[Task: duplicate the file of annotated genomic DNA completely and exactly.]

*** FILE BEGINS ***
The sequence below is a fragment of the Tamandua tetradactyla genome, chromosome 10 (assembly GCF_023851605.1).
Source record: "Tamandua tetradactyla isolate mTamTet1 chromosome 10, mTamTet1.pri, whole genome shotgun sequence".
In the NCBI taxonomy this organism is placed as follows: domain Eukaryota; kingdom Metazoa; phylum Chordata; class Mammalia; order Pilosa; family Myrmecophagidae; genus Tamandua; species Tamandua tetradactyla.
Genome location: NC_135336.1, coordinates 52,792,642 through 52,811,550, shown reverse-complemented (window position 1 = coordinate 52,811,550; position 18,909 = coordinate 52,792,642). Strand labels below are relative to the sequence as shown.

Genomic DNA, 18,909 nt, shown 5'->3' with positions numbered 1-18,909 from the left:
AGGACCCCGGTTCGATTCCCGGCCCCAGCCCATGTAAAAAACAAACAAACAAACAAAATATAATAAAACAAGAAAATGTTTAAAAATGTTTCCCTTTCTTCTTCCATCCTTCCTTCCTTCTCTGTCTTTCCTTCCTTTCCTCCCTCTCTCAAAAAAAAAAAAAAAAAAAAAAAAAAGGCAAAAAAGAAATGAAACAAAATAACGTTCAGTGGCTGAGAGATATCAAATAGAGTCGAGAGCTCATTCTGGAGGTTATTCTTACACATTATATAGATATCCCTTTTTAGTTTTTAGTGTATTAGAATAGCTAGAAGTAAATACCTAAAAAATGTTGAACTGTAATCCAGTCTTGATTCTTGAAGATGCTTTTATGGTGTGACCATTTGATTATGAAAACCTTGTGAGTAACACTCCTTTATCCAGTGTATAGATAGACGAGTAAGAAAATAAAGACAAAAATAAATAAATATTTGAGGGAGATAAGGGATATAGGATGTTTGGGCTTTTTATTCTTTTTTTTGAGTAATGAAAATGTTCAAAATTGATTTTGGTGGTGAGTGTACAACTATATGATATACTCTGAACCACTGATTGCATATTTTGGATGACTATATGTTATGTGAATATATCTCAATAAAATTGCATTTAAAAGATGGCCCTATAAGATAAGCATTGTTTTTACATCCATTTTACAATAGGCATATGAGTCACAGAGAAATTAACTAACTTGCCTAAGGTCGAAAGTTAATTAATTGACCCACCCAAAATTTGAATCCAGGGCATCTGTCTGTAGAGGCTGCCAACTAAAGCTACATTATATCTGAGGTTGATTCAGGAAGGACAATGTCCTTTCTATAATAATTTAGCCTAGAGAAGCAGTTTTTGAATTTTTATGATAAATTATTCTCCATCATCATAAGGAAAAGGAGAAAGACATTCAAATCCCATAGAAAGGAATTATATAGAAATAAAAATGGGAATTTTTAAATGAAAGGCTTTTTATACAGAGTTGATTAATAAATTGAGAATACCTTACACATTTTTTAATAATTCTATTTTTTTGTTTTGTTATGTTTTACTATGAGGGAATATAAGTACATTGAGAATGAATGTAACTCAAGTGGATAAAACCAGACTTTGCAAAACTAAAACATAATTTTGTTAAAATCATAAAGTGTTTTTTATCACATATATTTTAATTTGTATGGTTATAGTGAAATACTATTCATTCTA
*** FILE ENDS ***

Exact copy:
The sequence below is a fragment of the Tamandua tetradactyla genome, chromosome 10 (assembly GCF_023851605.1).
Source record: "Tamandua tetradactyla isolate mTamTet1 chromosome 10, mTamTet1.pri, whole genome shotgun sequence".
In the NCBI taxonomy this organism is placed as follows: domain Eukaryota; kingdom Metazoa; phylum Chordata; class Mammalia; order Pilosa; family Myrmecophagidae; genus Tamandua; species Tamandua tetradactyla.
Genome location: NC_135336.1, coordinates 52,792,642 through 52,811,550, shown reverse-complemented (window position 1 = coordinate 52,811,550; position 18,909 = coordinate 52,792,642). Strand labels below are relative to the sequence as shown.

Genomic DNA, 18,909 nt, shown 5'->3' with positions numbered 1-18,909 from the left:
AGGACCCCGGTTCGATTCCCGGCCCCAGCCCATGTAAAAAACAAACAAACAAACAAAATATAATAAAACAAGAAAATGTTTAAAAATGTTTCCCTTTCTTCTTCCATCCTTCCTTCCTTCTCTGTCTTTCCTTCCTTTCCTCCCTCTCTCAAAAAAAAAAAAAAAAAAAAAAAAAAGGCAAAAAAGAAATGAAACAAAATAACGTTCAGTGGCTGAGAGATATCAAATAGAGTCGAGAGCTCATTCTGGAGGTTATTCTTACACATTATATAGATATCCCTTTTTAGTTTTTAGTGTATTAGAATAGCTAGAAGTAAATACCTAAAAAATGTTGAACTGTAATCCAGTCTTGATTCTTGAAGATGCTTTTATGGTGTGACCATTTGATTATGAAAACCTTGTGAGTAACACTCCTTTATCCAGTGTATAGATAGACGAGTAAGAAAATAAAGACAAAAATAAATAAATATTTGAGGGAGATAAGGGATATAGGATGTTTGGGCTTTTTATTCTTTTTTTTGAGTAATGAAAATGTTCAAAATTGATTTTGGTGGTGAGTGTACAACTATATGATATACTCTGAACCACTGATTGCATATTTTGGATGACTATATGTTATGTGAATATATCTCAATAAAATTGCATTTAAAAGATGGCCCTATAAGATAAGCATTGTTTTTACATCCATTTTACAATAGGCATATGAGTCACAGAGAAATTAACTAACTTGCCTAAGGTCGAAAGTTAATTAATTGACCCACCCAAAATTTGAATCCAGGGCATCTGTCTGTAGAGGCTGCCAACTAAAGCTACATTATATCTGAGGTTGATTCAGGAAGGACAATGTCCTTTCTATAATAATTTAGCCTAGAGAAGCAGTTTTTGAATTTTTATGATAAATTATTCTCCATCATCATAAGGAAAAGGAGAAAGACATTCAAATCCCATAGAAAGGAATTATATAGAAATAAAAATGGGAATTTTTAAATGAAAGGCTTTTTATACAGAGTTGATTAATAAATTGAGAATACCTTACACATTTTTTAATAATTCTATTTTTTTGTTTTGTTATGTTTTACTATGAGGGAATATAAGTACATTGAGAATGAATGTAACTCAAGTGGATAAAACCAGACTTTGCAAAACTAAAACATAATTTTGTTAAAATCATAAAGTGTTTTTTATCACATATATTTTAATTTGTATGGTTATAGTGAAATACTATTCATTCTA